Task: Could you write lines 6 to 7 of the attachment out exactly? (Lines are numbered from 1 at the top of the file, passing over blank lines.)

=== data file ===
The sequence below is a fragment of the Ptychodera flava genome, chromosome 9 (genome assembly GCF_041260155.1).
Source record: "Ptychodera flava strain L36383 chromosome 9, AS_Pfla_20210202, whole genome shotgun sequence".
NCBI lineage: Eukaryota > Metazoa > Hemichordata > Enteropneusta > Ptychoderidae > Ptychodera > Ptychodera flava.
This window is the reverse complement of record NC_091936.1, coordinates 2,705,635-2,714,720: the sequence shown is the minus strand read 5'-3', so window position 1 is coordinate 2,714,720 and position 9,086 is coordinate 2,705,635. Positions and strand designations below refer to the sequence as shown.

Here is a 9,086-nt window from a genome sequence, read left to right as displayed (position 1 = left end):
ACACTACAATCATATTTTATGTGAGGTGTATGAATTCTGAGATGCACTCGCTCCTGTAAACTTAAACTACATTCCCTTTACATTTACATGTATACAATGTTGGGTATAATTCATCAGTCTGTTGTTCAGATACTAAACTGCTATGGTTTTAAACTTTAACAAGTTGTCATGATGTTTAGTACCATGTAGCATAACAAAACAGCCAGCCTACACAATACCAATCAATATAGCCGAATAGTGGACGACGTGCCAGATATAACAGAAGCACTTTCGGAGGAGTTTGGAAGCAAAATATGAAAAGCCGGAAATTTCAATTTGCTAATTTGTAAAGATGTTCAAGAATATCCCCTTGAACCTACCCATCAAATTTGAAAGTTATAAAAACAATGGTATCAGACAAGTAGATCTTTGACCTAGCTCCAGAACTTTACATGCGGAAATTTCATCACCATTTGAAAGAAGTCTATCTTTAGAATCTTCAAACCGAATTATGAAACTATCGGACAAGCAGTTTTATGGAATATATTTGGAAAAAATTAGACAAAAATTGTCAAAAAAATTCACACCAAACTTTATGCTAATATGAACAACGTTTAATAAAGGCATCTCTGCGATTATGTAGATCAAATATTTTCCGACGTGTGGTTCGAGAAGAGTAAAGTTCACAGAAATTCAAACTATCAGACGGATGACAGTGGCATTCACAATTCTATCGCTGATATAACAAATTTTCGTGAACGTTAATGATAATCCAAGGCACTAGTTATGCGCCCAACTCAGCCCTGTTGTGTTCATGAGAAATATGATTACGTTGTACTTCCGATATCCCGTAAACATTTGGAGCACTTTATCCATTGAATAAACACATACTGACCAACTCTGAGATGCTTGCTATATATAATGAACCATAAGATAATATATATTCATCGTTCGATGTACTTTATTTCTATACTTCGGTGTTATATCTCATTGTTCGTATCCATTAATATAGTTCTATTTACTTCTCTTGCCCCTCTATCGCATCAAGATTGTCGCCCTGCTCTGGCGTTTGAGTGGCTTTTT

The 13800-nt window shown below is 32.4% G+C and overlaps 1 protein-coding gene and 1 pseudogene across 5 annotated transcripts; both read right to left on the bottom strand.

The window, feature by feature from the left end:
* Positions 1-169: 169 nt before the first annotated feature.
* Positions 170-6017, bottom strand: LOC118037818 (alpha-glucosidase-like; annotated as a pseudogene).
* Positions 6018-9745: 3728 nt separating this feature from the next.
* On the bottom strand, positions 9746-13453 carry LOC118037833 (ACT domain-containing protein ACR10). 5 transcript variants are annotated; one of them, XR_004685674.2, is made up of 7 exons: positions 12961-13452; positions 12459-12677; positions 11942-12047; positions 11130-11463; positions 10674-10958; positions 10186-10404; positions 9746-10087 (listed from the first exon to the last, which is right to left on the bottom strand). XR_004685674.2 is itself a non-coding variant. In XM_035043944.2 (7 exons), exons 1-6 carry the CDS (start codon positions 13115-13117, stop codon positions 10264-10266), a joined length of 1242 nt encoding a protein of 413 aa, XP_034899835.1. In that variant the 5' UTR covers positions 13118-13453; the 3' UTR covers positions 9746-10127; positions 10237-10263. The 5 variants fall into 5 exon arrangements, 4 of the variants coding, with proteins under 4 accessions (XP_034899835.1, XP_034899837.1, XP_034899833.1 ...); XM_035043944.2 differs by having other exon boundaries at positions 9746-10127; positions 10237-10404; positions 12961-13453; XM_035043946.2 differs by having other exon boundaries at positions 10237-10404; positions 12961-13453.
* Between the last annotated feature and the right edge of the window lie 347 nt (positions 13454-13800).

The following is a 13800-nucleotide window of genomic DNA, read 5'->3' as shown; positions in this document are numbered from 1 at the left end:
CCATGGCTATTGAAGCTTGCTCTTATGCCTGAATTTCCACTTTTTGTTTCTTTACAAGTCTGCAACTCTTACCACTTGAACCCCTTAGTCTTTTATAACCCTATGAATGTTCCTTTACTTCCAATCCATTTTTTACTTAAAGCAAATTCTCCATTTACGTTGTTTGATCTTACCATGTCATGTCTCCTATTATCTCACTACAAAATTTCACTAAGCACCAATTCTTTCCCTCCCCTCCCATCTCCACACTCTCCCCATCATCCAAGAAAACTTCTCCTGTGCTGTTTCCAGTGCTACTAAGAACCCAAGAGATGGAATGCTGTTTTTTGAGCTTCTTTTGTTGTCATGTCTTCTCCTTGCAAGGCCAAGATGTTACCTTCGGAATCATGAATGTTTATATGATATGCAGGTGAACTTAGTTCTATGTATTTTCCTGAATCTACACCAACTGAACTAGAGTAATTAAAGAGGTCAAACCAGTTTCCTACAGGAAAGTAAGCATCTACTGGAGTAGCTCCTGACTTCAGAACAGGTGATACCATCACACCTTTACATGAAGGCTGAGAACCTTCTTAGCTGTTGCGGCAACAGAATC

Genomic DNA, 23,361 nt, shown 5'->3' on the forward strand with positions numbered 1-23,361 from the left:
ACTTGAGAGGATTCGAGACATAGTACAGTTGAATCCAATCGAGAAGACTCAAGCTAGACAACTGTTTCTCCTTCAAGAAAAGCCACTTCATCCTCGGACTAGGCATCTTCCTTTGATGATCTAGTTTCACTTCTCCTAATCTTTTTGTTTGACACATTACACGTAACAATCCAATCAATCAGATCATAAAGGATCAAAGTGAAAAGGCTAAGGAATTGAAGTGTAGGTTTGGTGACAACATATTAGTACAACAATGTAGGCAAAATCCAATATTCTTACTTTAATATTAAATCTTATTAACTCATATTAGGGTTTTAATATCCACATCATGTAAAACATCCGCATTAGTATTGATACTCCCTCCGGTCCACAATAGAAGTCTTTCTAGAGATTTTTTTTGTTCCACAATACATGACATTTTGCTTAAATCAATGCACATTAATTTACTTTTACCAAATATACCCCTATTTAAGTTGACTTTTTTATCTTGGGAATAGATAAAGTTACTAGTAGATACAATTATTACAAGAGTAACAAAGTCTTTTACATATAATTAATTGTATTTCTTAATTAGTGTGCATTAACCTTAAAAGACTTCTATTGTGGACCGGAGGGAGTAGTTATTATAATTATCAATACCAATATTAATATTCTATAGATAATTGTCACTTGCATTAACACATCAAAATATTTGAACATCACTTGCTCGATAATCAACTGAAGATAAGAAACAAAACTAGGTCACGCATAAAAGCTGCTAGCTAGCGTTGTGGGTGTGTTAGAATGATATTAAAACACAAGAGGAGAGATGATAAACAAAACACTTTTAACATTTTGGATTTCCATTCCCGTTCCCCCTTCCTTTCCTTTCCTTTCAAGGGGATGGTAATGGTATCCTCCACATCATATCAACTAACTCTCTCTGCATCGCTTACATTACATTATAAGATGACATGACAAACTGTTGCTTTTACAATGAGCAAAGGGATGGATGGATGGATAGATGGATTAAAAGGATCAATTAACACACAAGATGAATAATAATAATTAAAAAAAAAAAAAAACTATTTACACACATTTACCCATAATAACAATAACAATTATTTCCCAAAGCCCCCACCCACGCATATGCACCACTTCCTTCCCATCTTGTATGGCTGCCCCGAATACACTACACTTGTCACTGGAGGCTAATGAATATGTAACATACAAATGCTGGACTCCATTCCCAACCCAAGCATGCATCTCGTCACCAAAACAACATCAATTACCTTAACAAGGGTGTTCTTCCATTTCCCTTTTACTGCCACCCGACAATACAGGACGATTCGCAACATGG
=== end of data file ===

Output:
ACACTACAATCATATTTTATGTGAGGTGTATGAATTCTGAGATGCACTCGCTCCTGTAAACTTAAACTACATTCCCTTTACATTTACATGTATACAATGTTGGGTATAATTCATCAGTCTGTTGTTCAGATACTAAACTGCTATGGTTTTAAACTTTAACAAGTTGTCATGATGTTTAGTACCATGTAGCATAACAAAACAGCCAGCCTACACAATACCAATCAATATAGCCGAATAGTGGACGACGTGCCAGATATAACAGAAGCACTTTCGGAGGAGTTTGGAAGCAAAATATGAAAAGCCGGAAATTTCAATTTGCTAATTTGTAAAGATGTTCAAGAATATCCCCTTGAACCTACCCATCAAATTTGAAAGTTATAAAAACAATGGTATCAGACAAGTAGATCTTTGACCTAGCTCCAGAACTTTACATGCGGAAATTTCATCACCATTTGAAAGAAGTCTATCTTTAGAATCTTCAAACCGAATTATGAAACTATCGGACAAGCAGTTTTATGGAATATATTTGGAAAAAATTAGACAAAAATTGTCAAAAAAATTCACACCAAACTTTATGCTAATATGAACAACGTTTAATAAAGGCATCTCTGCGATTATGTAGATCAAATATTTTCCGACGTGTGGTTCGAGAAGAGTAAAGTTCACAGAAATTCAAACTATCAGACGGATGACAGTGGCATTCACAATTCTATCGCTGATATAACAAATTTTCGTGAACGTTAATGATAATCCAAGGCACTAGTTATGCGCCCAACTCAGCCCTGTTGTGTTCATGAGAAATATGATTACGTTGTACTTCCGATATCCCGTAAACATTTGGAGCACTTTATCCATTGAATAAACACATACTGACCAACTCTGAGATGCTTGCTATATATAATGAACCATAAGATAATATATATTCATCGTTCGATGTACTTTATTTCTATACTTCGGTGTTATATCTCATTGTTCGTATCCATTAATATAGTTCTATTTACTTCTCTTGCCCCTCTATCGCATCAAGATTGTCGCCCTGCTCTGGCGTTTGAGTGGCTTTTT

The 13800-nt window shown below is 32.4% G+C and overlaps 1 protein-coding gene and 1 pseudogene across 5 annotated transcripts; both read right to left on the bottom strand.